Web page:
This intertwining of history and the present doesn’t escape Jeff Greene. However, it’s less about the buildings and grounds and more around learning about his father. The two have walked same mill floors each day and touched the hand-crafted devices still used for making pottery.
“It’s like walking around in your own footsteps. It is weird having history repeat itself,” said Greene, who spent his childhood running through the store, pouring liquid clay into molds and “being dragged through country auctions” to satisfy his father’s other interest in antiques and collectibles.
“I learned more about him after he died then I ever knew while he was alive. We were close, but he never talked about various things. He made pottery in the very early ‘50s and forgot about it, and I’m just finding out about it now,” said Greene.
Stories come from customers who still visit the store and knew his father well.
“I see things I never knew he did. I learn a lot about what some of his early designs were all about. It’s just fascinating,” he said.
His father was a proud man, proud of his accomplishments and proud to keep the business going right up to the day he died suddenly of a heart attack, said Greene. He could be friendly and irascible, depending on his mood, said Greene and other customers, some of whom avoided dealing with him directly.
“He was a character. I still hear Oliver stories all the time,” Greene said, noting that his own older years has brought a new-found interest in the hidden gems of his father’s past in pottery.
As older pieces of Peter Pots Pottery become available for re-sale or are brought to his attention, Greene is buying them back, said Greene who is the last surviving family member following the deaths of his father, mother and sister.
He looked over at some pottery waiting to be fired in a large kiln at the far end of this second-floor production area. The furnace heats up to about 2,100 degrees with about 400 pieces in it each week. Once cooled and ready for sale, they join the hundreds either shipped for website orders, are available on display or inventoried for later sales or demand.
Now, though, with his father now gone, the place runs a little differently, but keeps to the same purpose of putting out pottery that people can preserve for their own families, he said.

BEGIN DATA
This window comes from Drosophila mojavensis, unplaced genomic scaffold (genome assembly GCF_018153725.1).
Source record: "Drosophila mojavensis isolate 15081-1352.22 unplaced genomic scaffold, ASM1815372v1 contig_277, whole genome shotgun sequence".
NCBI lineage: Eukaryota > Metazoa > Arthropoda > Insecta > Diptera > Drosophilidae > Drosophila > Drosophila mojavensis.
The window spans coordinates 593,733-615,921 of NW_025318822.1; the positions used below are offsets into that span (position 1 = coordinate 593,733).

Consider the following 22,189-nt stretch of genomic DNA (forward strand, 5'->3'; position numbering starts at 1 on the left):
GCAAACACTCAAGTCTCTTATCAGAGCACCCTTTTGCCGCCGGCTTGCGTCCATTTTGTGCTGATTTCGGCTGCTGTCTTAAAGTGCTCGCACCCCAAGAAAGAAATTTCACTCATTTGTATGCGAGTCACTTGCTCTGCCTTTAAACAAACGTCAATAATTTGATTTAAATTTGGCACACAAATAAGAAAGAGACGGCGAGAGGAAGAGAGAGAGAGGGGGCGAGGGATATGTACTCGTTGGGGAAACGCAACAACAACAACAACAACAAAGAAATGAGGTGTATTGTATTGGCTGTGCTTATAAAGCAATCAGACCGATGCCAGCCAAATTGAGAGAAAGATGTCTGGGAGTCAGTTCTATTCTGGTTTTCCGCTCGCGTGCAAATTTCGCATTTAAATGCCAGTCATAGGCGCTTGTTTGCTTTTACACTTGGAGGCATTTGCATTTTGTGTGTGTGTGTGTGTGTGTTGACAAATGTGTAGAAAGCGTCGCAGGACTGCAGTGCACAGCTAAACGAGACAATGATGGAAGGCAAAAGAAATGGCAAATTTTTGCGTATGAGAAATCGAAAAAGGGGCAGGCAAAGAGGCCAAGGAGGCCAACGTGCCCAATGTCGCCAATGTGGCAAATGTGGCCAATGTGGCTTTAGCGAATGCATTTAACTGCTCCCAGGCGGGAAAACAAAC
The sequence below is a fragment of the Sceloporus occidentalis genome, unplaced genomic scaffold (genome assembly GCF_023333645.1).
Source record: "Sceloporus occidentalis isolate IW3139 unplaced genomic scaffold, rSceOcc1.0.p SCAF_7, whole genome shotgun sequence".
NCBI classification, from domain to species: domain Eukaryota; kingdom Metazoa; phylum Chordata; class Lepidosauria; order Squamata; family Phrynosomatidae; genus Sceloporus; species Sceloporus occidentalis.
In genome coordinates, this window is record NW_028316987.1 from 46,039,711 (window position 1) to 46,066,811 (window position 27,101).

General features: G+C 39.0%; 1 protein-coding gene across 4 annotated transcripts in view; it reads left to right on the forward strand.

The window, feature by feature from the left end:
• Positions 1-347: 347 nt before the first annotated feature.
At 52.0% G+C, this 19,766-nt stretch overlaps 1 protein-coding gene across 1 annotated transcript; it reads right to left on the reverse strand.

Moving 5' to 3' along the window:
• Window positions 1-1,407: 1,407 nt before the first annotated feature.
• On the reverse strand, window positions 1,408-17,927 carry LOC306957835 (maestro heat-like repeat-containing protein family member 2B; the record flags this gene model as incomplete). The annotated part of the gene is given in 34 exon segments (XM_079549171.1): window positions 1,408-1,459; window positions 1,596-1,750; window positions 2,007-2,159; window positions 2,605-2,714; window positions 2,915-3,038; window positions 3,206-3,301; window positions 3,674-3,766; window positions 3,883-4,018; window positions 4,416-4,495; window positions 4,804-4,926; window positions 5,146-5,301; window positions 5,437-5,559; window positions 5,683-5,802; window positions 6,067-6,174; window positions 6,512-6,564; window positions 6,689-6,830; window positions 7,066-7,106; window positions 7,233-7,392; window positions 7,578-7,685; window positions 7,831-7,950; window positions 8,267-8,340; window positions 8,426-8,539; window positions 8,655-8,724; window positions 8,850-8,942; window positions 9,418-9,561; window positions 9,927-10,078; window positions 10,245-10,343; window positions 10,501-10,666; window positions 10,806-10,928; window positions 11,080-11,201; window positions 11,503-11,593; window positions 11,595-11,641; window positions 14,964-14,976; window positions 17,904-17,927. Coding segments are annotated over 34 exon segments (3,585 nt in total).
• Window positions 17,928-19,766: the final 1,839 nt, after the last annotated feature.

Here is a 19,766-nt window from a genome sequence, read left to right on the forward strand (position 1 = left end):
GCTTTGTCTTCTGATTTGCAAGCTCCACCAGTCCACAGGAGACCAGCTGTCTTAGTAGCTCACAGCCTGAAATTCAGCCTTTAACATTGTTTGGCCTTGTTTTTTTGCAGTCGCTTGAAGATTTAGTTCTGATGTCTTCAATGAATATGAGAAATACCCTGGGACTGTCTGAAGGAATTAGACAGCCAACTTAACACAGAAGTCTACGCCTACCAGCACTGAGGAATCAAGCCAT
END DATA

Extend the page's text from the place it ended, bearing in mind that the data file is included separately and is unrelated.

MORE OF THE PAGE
For example, he said, the downstairs pottery showroom and sales store was an afterthought when his father was alive. Bells were hooked up to signal someone coming through the door and a staff member upstairs making pottery would go down to help the customer, he said.
“Downstairs was grubby, not organized and not a good customer experience. When we took over, we had to make that a priority” to clean up, he said, referring to his wife, Christine, and pointing to a now well-organized and attractive display of pottery, antiques and some furniture from his shop.
The employees working there make the shop run every day and without them its doors would be shuttered, Greene said.
“Everybody in here treats the place like it is their business. It’s not like they’re making huge money, either. As we do better, I try to pay everyone more. They’ve been here for years and they really care about everything to do with the business,” he said.
Carl Tuoni, does the casting, he said, while Justin Boiano is production manager and who worked side-by-side with his father. Karina Bay does sponging and smoothing of pottery before its fired and Stephanie Coffey, a former intern from Lyme Academy, “does a little of bit of everything.”
Catherine Scott is most often the new face of Peter Pots Pottery in both a new generation and drive into the 21st Century.
“We each have a hand in making this place work,” said Scott, a University of Rhode Island graduate who majored in philosophy.
“So, every time you do something you feel like you are making a difference because you are. I like working somewhere where it matters that I show up and do my job well,” she said.
The legacy of Peter Pots and family tradition stirs her emotions about the business, too, she said.
“It’s so important to families and they all love it and they cherish it. It becomes part of their traditions and their identity. It’s not just some silly consumer product, it’s actually something that people really love and means a lot to them,” Scott said.
“It is mid-century modern, but it doesn’t take itself too seriously. It feels very at home in this rustic surrounding. I think it captures the style and the feel of the place and it is very much like a South County design, a South County kind of thing,” she said.